A method to monitor the NAD+ metabolome—from mechanistic to clinical applications

Maria Pilar Giner, Stefan Christen, Simona Bartova, Mikhail V. Makarov, Marie E. Migaud, Carles Canto, Sofia Moco*

*Corresponding author for this work

Research output: Contribution to JournalArticleAcademicpeer-review


Nicotinamide adenine dinucleotide (NAD+) and its reduced form (NADH) are coenzymes employed in hundreds of metabolic reactions. NAD+ also serves as a substrate for enzymes such as sirtuins, poly(ADP‐ribose) polymerases (PARPs) and ADP‐ribosyl cyclases. Given the pivotal role of NAD(H) in health and disease, studying NAD+ metabolism has become essential to monitor ge-netic‐ and/or drug‐induced perturbations related to metabolic status and diseases (such as ageing, cancer or obesity), and its possible therapies. Here, we present a strategy based on liquid chroma-tography‐tandem mass spectrometry (LC‐MS/MS), for the analysis of the NAD+ metabolome in biological samples. In this method, hydrophilic interaction chromatography (HILIC) was used to sep-arate a total of 18 metabolites belonging to pathways leading to NAD+ biosynthesis, including pre-cursors, intermediates and catabolites. As redox cofactors are known for their instability, a sample preparation procedure was developed to handle a variety of biological matrices: cell models, rodent tissues and biofluids, as well as human biofluids (urine, plasma, serum, whole blood). For clinical applications, quantitative LC‐MS/MS for a subset of metabolites was demonstrated for the analysis of the human whole blood of nine volunteers. Using this developed workflow, our methodology allows studying NAD+ biology from mechanistic to clinical applications.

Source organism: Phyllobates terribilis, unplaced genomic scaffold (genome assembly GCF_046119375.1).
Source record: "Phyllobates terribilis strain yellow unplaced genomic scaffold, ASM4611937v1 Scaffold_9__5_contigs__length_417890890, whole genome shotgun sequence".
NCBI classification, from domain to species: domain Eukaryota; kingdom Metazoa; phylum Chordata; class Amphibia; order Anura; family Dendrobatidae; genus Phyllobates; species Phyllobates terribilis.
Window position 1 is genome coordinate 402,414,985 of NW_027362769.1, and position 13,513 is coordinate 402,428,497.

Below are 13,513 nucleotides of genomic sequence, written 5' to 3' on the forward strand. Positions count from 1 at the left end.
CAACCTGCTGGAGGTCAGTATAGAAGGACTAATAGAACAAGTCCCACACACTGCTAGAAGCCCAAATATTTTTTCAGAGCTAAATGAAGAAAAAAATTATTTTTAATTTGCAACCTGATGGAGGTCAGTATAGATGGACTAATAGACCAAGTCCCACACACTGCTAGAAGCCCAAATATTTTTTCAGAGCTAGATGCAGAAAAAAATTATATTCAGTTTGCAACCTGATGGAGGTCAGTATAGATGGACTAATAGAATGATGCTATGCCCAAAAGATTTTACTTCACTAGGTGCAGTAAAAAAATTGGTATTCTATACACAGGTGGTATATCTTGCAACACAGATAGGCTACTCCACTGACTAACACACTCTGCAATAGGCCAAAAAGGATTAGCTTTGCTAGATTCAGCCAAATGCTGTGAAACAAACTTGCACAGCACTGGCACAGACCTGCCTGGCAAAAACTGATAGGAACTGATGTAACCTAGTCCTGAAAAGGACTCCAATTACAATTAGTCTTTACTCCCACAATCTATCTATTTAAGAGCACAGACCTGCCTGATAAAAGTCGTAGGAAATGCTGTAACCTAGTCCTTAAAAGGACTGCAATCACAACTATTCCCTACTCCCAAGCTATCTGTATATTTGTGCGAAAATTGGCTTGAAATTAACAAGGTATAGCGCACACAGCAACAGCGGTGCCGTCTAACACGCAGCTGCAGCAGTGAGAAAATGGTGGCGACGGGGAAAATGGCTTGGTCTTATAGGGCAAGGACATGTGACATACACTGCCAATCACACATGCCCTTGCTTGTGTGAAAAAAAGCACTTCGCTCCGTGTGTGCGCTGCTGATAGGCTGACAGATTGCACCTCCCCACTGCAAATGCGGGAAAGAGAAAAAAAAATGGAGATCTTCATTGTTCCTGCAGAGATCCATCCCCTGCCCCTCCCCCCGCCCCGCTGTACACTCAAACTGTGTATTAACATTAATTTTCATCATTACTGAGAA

Original languageEnglish
Article number10598
Pages (from-to)1-16
Number of pages16
JournalInternational Journal of Molecular Sciences
Issue number19
Early online date30 Sept 2021
Publication statusPublished - 1 Oct 2021

Bibliographical note

Funding Information:
M.P.G., S.C., S.B., C.C. and S.M. received no external funding. M.V.M and M.E.M. were supported by R21AT009908 from National Institutes of Health, National Center for Complementary and Integrative Health (http://www.nccih.nih.gov/). The authors thank all the volunteers who donated their blood for implementing this method and acknowledge the assistance of Fabienne Praplan and Ondine Walter (Nestle Research) in the collection and biobanking of human blood samples, as well as Jim Kaput who helped in proofreading the manuscript.

Publisher Copyright:
© 2021 by the authors. Licensee MDPI, Basel, Switzerland.

Copyright 2021 Elsevier B.V., All rights reserved.


  • Mass spectrometry
  • Metabolomics
  • NAD


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